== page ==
As I mentioned in Friday’s post, our city became a lot more exciting on Saturday: Stephanie Pearl-McPhee was coming to St. Louis! Right here to the armpit of the Midwest! On her book tour! And I was lucky enough to attend.
When Rachel told me on Friday morning, though, that she wouldn’t be able to make it to the signing – and could I pretty please pick up a book for her? – well, I decided that wasn’t good enough. I mean sure, I COULD get a book. But what if I dialed it up to 11, and was able to bring something along to represent Rachel and her awesome dyeing skills? Something like the knitterly version of a life-sized cardboard cutout to pose with the famous knitting humorist.
Well, I don’t have a life-sized cardboard cutout of Rachel (which she is glad of, I’m sure). So I decided that I needed to knit something of her yarn, instead. Something bright and visible; something that wouldn’t require me to pull off a cowboy boot to show off: a shawl.
But – again, as I told y’all on Friday – I didn’t have anything that would fit the bill. What I DID have, though, was this:
Which is one skein of Rachel’s Strong Arm Skinny in the steampunk’d “Dance Mistress” colorway.
I also had these:
(Here is where I start singing, “These hands were made for knittin’, and that’s just what they’ll do…”)
And…I’ll stop there with the stupid photos. But imagine here a photograph representing the Traveling Woman pattern, my complete lack of regard for the constraints of the fourth dimension, and a nice splash of insanity.
That’s what I had. And I had to combine those tools in a way that I might convey to the Yarn Harlot herself a representation of my friend Rachel.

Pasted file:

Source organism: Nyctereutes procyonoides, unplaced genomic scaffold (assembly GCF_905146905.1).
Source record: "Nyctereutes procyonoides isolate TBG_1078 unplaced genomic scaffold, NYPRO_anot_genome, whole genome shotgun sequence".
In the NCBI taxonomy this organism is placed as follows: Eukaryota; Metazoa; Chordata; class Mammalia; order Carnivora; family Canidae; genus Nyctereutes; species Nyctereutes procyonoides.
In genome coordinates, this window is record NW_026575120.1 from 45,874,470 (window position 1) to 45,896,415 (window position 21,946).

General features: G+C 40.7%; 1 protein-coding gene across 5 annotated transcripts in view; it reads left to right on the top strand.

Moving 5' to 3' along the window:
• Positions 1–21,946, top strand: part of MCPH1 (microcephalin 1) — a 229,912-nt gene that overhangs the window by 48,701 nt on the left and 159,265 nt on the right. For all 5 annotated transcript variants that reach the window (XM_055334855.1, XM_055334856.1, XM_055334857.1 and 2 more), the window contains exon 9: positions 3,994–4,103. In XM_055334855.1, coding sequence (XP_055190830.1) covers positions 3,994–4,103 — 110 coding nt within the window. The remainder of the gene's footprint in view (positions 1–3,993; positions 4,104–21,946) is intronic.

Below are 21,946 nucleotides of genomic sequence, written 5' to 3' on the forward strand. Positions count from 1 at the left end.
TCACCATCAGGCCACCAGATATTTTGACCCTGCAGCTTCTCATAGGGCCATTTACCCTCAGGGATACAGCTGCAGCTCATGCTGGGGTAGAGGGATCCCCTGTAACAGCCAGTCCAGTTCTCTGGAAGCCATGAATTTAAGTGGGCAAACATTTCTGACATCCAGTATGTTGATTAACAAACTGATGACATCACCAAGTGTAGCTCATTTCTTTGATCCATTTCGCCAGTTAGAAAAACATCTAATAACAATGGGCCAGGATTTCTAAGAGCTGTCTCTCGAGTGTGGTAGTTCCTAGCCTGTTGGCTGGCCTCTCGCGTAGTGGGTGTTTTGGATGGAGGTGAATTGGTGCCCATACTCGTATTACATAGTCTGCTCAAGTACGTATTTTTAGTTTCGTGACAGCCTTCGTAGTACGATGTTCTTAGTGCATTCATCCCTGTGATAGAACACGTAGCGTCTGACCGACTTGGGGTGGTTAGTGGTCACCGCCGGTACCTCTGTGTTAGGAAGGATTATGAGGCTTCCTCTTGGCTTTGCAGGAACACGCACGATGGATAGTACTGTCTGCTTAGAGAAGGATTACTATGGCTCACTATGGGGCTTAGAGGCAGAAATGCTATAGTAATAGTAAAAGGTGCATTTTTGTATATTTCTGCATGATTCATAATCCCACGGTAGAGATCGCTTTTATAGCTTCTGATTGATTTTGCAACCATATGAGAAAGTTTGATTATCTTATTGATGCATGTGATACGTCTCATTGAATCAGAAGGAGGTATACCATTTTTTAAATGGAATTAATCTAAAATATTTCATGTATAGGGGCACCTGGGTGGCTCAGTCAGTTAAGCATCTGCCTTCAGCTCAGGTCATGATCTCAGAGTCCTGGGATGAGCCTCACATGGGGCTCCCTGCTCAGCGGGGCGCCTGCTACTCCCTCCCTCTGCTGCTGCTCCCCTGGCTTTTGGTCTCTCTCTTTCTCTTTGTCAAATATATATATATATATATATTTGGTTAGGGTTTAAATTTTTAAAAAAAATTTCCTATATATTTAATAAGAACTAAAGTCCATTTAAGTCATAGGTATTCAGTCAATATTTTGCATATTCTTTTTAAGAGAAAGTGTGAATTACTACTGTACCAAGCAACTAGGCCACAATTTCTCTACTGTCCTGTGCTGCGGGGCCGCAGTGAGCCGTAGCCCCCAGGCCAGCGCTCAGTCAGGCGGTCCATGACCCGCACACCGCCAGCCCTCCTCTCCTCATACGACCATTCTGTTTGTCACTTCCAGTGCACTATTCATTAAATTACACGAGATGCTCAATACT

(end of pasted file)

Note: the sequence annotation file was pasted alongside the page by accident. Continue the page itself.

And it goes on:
A long discourse followed via Twitter and G+. Could I do it? Should I do it? Kara tried to talk me out of it. Rachel poked the crazy. Monica quietly encouraged me. Even Morgan (who’s a muggle, but I also believe she’s a Knitter and just doesn’t know it yet) pitched in: not only did she say it was OK for me to knit during her husband’s birthday party which we were attending that night, but she also gave me permission to just lurk quietly in a corner and avoid socialization entirely.*
It was all falling into place: literally my only obligation between 4:00pm and 2:00pm the following day was to shout “surprise!!!!” sometime around 6:00pm, and probably get a few hours of sleep. And maybe eat.
So yeah, I had it under control.
I knitted from 4:30 to 5:45 (1.25 hours). Then I knitted quietly in a corner at the party, pausing only to occasionally glance about awkwardly, chat with the two other people there who I knew, and eat a vegan bratwurst. Altogether, let’s call it two hours. (3.25 hours). I finished the stockinette portion at the party and decided to go home before diving into the lace bits, but then once home I knitted nonstop: I was a whirlwind. Jeff kindly took over dog potty duties for the whole evening, and provided me a steady stream of tea and Diet Cokes (alternating, for chrissakes. I’m not a barbarian). He turned in around midnight (7.25 hours), but not before queuing up a documentary for me on Netflix, kissing me on the forehead, whispering “you’re crazy” in my ear, and turning off all but the reading lamp above my chair.